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    modern geometry



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    m14 modern geometry

    مُساهمة من طرف teacher في الجمعة 09 مايو 2008, 8:46 pm

    Modern geometry

    Modern geometry is the title of a popular textbook by Dubrovin, Novikov, and Fomenko first published in 1979 (in Russian). At close to 1000 pages, the book has one major thread: geometric structures of various types on manifolds and their applications in contemporary theoretical physics. A quarter century after its publication, differential geometry, algebraic geometry, symplectic geometry, and Lie theory presented in the book remain among the most visible areas of modern geometry, with multiple connections with other parts of mathematics and physics.

    Contemporary geometers

    Some of the representative leading figures in modern geometry are Michael Atiyah, Mikhail Gromov, and William Thurston. The common feature in their work is the use of smooth manifolds as the basic idea of space; they otherwise have rather different directions and interests. Geometry now is, in large part, the study of structures on manifolds that have a geometric meaning, in the sense of the principle of covariance that lies at the root of general relativity theory in theoretical physics. (See Category:Structures on manifolds for a survey.)
    Much of this theory relates to the theory of continuous symmetry, or in other words Lie groups. From the foundational point of view, on manifolds and their geometrical structures, important is the concept of pseudogroup, defined formally by Shiing-shen Chern in pursuing ideas introduced by Élie Cartan. A pseudogroup can play the role of a Lie group of infinite dimension.


    Where the traditional geometry allowed dimensions 1 (a line), 2 (a plane) and 3 (our ambient world conceived of as three-dimensional space), mathematicians have used higher dimensions for nearly two centuries. Dimension has gone through stages of being any natural number n, possibly infinite with the introduction of Hilbert space, and any positive real number in fractal geometry. Dimension theory is a technical area, initially within general topology, that discusses definitions; in common with most mathematical ideas, dimension is now defined rather than an intuition. Connected topological manifolds have a well-defined dimension; this is a theorem (invariance of domain) rather than anything a priori.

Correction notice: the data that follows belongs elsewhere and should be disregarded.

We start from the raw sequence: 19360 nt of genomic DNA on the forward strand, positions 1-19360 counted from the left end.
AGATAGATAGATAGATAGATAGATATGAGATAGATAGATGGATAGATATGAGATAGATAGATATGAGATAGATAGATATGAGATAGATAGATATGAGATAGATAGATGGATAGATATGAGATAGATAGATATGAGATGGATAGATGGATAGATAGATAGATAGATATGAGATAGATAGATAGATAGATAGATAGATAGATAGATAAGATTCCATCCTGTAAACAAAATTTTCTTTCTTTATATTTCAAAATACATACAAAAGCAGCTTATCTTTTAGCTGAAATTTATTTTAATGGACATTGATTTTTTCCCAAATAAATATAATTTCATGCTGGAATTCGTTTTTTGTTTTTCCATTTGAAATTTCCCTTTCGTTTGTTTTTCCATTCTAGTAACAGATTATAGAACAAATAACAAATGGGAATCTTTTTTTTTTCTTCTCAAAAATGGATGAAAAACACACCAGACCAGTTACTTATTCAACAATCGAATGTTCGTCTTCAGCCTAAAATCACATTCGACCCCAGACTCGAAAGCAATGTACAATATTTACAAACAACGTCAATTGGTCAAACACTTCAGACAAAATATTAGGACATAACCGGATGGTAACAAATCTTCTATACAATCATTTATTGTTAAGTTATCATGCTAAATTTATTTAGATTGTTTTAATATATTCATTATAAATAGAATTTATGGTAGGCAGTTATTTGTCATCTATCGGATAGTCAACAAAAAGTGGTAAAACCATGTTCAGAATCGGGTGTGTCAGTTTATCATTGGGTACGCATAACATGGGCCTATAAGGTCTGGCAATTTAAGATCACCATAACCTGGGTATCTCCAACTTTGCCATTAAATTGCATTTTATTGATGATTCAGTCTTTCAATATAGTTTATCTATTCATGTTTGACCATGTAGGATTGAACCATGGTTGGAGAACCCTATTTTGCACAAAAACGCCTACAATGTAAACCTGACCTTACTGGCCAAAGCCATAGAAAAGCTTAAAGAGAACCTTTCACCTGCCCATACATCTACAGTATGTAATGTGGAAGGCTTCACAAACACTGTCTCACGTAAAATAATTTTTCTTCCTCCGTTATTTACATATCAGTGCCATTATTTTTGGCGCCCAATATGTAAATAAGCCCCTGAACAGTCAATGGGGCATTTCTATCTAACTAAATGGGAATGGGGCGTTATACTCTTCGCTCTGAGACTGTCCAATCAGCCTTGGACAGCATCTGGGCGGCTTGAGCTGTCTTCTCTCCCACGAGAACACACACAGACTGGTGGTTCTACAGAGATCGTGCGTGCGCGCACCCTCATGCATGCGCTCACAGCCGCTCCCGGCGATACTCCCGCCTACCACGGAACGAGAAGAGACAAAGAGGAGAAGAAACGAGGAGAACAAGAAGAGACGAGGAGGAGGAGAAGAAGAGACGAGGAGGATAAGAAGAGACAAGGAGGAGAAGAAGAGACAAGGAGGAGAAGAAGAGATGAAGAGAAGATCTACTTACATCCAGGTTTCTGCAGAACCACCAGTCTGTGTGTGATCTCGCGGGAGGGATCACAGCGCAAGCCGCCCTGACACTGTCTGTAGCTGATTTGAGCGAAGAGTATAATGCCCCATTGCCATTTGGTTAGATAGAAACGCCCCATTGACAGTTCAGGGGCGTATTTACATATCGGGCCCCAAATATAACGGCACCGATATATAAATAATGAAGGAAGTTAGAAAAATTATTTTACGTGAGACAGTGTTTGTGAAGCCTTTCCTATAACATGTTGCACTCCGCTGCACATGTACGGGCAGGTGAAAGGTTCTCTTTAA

The issue of dimension still matters to geometry, in the absence of complete answers to classic questions. Dimensions 3 of space and 4 of space-time are special cases in geometric topology. Dimension 10 or 11 is a key number in string theory. Exactly why is something to which research may bring a satisfactory geometric answer.

    Contemporary Euclidean geometry

    Main article: Euclidean geometry
    The study of traditional Euclidean geometry is by no means dead. It is now typically presented as the geometry of Euclidean spaces of any dimension, and of the Euclidean group of rigid motions. The fundamental formulae of geometry, such as the Pythagorean theorem, can be presented in this way for a general inner product space.
    Euclidean geometry has become closely connected with computational geometry, computer graphics, convex geometry, discrete geometry, and some areas of combinatorics. Momentum was given to further work on Euclidean geometry and the Euclidean groups by crystallography and the work of H. S. M. Coxeter, and can be seen in theories of Coxeter groups and polytopes. Geometric group theory is an expanding area of the theory of more general discrete groups, drawing on geometric models and algebraic techniques.


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    Asmaa Mahmoud
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    m14 رد: modern geometry

    مُساهمة من طرف Asmaa Mahmoud في السبت 10 مايو 2008, 1:10 pm



      الوقت/التاريخ الآن هو الخميس 08 ديسمبر 2016, 1:52 pm